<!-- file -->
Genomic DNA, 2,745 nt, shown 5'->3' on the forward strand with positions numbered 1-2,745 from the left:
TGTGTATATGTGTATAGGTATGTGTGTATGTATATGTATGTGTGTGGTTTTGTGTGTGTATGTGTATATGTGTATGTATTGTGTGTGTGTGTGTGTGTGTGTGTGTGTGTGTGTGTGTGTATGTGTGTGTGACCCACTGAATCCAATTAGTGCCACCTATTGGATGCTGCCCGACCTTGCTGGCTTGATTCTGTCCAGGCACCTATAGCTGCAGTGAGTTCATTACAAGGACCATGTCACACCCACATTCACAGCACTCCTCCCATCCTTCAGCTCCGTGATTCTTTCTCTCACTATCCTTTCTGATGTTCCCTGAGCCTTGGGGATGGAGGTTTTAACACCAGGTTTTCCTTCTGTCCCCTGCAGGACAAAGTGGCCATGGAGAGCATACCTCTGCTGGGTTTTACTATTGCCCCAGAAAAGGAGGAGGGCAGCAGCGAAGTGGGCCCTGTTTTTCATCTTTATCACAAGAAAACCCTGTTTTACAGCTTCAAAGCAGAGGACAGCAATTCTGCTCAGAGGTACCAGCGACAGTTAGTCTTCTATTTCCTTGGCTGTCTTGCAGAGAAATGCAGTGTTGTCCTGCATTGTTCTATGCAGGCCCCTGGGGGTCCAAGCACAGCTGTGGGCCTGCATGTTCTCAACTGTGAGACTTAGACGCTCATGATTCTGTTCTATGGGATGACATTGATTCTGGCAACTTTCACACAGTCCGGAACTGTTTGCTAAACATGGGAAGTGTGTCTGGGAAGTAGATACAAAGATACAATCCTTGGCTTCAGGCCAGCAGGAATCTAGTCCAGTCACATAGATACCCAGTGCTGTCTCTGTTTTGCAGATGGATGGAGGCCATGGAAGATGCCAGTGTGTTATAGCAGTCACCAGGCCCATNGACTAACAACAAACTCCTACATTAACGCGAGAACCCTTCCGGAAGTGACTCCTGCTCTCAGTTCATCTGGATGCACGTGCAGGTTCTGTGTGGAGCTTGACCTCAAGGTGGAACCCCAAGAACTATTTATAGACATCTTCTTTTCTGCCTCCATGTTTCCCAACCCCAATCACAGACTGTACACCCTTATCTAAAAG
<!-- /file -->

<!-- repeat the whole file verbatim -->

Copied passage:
Genomic DNA, 2,745 nt, shown 5'->3' on the forward strand with positions numbered 1-2,745 from the left:
TGTGTATATGTGTATAGGTATGTGTGTATGTATATGTATGTGTGTGGTTTTGTGTGTGTATGTGTATATGTGTATGTATTGTGTGTGTGTGTGTGTGTGTGTGTGTGTGTGTGTGTGTGTATGTGTGTGTGACCCACTGAATCCAATTAGTGCCACCTATTGGATGCTGCCCGACCTTGCTGGCTTGATTCTGTCCAGGCACCTATAGCTGCAGTGAGTTCATTACAAGGACCATGTCACACCCACATTCACAGCACTCCTCCCATCCTTCAGCTCCGTGATTCTTTCTCTCACTATCCTTTCTGATGTTCCCTGAGCCTTGGGGATGGAGGTTTTAACACCAGGTTTTCCTTCTGTCCCCTGCAGGACAAAGTGGCCATGGAGAGCATACCTCTGCTGGGTTTTACTATTGCCCCAGAAAAGGAGGAGGGCAGCAGCGAAGTGGGCCCTGTTTTTCATCTTTATCACAAGAAAACCCTGTTTTACAGCTTCAAAGCAGAGGACAGCAATTCTGCTCAGAGGTACCAGCGACAGTTAGTCTTCTATTTCCTTGGCTGTCTTGCAGAGAAATGCAGTGTTGTCCTGCATTGTTCTATGCAGGCCCCTGGGGGTCCAAGCACAGCTGTGGGCCTGCATGTTCTCAACTGTGAGACTTAGACGCTCATGATTCTGTTCTATGGGATGACATTGATTCTGGCAACTTTCACACAGTCCGGAACTGTTTGCTAAACATGGGAAGTGTGTCTGGGAAGTAGATACAAAGATACAATCCTTGGCTTCAGGCCAGCAGGAATCTAGTCCAGTCACATAGATACCCAGTGCTGTCTCTGTTTTGCAGATGGATGGAGGCCATGGAAGATGCCAGTGTGTTATAGCAGTCACCAGGCCCATNGACTAACAACAAACTCCTACATTAACGCGAGAACCCTTCCGGAAGTGACTCCTGCTCTCAGTTCATCTGGATGCACGTGCAGGTTCTGTGTGGAGCTTGACCTCAAGGTGGAACCCCAAGAACTATTTATAGACATCTTCTTTTCTGCCTCCATGTTTCCCAACCCCAATCACAGACTGTACACCCTTATCTAAAAG